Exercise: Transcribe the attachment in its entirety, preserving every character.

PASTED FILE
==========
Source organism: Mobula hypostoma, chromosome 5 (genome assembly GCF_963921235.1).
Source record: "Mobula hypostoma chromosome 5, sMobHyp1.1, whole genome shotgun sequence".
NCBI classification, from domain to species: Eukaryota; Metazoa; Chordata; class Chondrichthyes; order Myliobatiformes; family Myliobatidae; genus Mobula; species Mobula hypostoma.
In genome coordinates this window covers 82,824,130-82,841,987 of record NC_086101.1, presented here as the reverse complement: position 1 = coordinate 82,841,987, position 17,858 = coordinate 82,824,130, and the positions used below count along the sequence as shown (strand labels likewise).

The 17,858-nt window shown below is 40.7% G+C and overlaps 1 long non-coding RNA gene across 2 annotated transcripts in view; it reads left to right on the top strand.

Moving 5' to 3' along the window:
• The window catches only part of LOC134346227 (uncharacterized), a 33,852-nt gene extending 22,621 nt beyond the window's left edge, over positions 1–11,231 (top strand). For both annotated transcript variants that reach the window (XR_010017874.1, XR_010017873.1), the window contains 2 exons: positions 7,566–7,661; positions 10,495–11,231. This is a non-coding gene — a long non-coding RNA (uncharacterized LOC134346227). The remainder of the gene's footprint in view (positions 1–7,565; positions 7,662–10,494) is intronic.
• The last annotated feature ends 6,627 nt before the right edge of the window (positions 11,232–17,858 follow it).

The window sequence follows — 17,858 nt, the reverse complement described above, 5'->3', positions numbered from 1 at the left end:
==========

Source organism: Mobula hypostoma, chromosome 5 (genome assembly GCF_963921235.1).
Source record: "Mobula hypostoma chromosome 5, sMobHyp1.1, whole genome shotgun sequence".
NCBI classification, from domain to species: Eukaryota; Metazoa; Chordata; class Chondrichthyes; order Myliobatiformes; family Myliobatidae; genus Mobula; species Mobula hypostoma.
In genome coordinates this window covers 82,824,130-82,841,987 of record NC_086101.1, presented here as the reverse complement: position 1 = coordinate 82,841,987, position 17,858 = coordinate 82,824,130, and the positions used below count along the sequence as shown (strand labels likewise).

The 17,858-nt window shown below is 40.7% G+C and overlaps 1 long non-coding RNA gene across 2 annotated transcripts in view; it reads left to right on the top strand.

Moving 5' to 3' along the window:
• The window catches only part of LOC134346227 (uncharacterized), a 33,852-nt gene extending 22,621 nt beyond the window's left edge, over positions 1–11,231 (top strand). For both annotated transcript variants that reach the window (XR_010017874.1, XR_010017873.1), the window contains 2 exons: positions 7,566–7,661; positions 10,495–11,231. This is a non-coding gene — a long non-coding RNA (uncharacterized LOC134346227). The remainder of the gene's footprint in view (positions 1–7,565; positions 7,662–10,494) is intronic.
• The last annotated feature ends 6,627 nt before the right edge of the window (positions 11,232–17,858 follow it).

The window sequence follows — 17,858 nt, the reverse complement described above, 5'->3', positions numbered from 1 at the left end: